Look Mario, I'm not just trying to be a dick. Bob & Don went to a lot of effort to put AF champion tree measuring on a more scientifically sound footing (take a look at the logo at the top left corner of this web page). This includes separating trees into a single and double-trunked specimens for scoring purposes.

An unpleasant part of science is peer review. This is a critical part of science because of the limits of human perception. It is impossible to truly perceive everything we see, and so we filter it based on the subconscious preconceptions based on our past experience. Then we derive patterns from this necessarilly limited data set, and if we are lucky, it's the data that matters. Per review is necessary because someone else will have different experiences and preconceptions, and can/will derive different hypothesis and conclusions from it. Per review lets us make a common pool of evidence, experience, and opinion, let's all concerned parties critically review it, and come to a concensus. Yes, it is unpleasant to have your professional opinion questioned and critically scrutinized, but if we don't do it, someone else from the outside will - especially for 'The Largest Tree on Earth' - and they will be worlds more unpleasant than I am being.

You made a definitive statement in bold capital letters, on a message board that is in a large part scientific, but you have not met the standards of scientific proof with your presented evidence, and I am definitively saying you need to. What I am not saying is that I definitively know that your judgement is automatically wrong, just because I can see an alternate hypothesis based on a few pictures.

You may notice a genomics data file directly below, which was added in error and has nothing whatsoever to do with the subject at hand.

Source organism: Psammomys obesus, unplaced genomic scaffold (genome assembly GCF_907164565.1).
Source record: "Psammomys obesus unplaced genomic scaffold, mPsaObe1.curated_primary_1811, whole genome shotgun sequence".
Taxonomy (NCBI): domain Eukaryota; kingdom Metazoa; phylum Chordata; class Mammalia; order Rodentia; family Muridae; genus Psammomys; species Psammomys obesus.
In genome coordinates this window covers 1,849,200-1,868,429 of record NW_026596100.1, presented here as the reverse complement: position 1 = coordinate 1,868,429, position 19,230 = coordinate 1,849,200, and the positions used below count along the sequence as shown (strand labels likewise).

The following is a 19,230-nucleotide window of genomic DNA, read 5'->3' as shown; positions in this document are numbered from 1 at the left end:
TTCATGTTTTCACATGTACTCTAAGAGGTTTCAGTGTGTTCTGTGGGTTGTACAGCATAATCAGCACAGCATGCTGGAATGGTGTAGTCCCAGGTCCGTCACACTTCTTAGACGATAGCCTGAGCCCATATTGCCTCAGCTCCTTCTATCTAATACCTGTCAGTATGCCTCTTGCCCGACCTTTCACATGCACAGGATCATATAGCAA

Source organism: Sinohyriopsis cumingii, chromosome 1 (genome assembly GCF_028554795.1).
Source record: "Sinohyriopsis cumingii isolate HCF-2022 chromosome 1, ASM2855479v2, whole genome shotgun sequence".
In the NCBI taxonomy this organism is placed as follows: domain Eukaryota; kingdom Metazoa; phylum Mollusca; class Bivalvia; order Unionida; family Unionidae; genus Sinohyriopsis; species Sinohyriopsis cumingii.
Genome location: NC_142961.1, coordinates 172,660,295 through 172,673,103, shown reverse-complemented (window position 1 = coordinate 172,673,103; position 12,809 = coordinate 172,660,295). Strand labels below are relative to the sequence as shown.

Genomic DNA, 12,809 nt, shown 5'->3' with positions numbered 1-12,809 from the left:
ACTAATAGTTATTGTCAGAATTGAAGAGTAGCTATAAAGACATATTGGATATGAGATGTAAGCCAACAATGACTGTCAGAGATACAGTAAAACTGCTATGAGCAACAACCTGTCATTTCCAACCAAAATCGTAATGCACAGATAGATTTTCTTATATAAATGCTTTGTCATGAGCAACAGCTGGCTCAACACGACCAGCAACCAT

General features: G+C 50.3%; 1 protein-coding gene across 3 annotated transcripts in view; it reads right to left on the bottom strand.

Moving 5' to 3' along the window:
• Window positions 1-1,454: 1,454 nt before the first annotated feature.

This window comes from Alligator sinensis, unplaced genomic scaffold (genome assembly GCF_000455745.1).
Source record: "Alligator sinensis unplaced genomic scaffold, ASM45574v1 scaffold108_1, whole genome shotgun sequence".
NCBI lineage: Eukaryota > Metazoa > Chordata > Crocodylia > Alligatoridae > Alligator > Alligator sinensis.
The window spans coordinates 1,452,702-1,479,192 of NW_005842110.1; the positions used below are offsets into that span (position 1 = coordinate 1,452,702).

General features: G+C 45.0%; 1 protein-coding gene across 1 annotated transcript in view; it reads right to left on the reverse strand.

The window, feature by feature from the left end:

This isn't about dick waving between you and me, I'm arguing for the scientific credibility of ENTS.

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Re: General Sherman is NOT single stem origin. Hence, not th

Post by mdvaden » Sat Apr 07, 2018 10:49 pm

Rand wrote:Your redwood photo does not show how the noted features extend from the ground up into the crown, which is the point I was trying to make. A true double-trunk tree should show growth differences from a single trunked tree from the ground to the top of the crown. With your presented photo, I'd bet that if you could see into the crown, you've see an abrupt transition from a columnar mass of fused wood to individual, co-dominant leaders,.
I was basically showing enough to convey that what you wrote was not accurate to the extent you were claiming. There's no need to show every scrap of crown. I was just reviewing some stuff you mentioned and covered enough to relay that coast redwood and giant sequoa's form are not constrained to the limits you suggested.

To put this in a nutshell, this statement you wrote isn't applicable ...
This is not consistent with a coequally, double-trunked tree, where you would expect two distinct tops, or at least a distinct irregularity in the trunk profile where one leader got overtopped.
In the coast redwoods and sequoias of great age, much overhead is inconsistent due to the number of centuries that can alter development.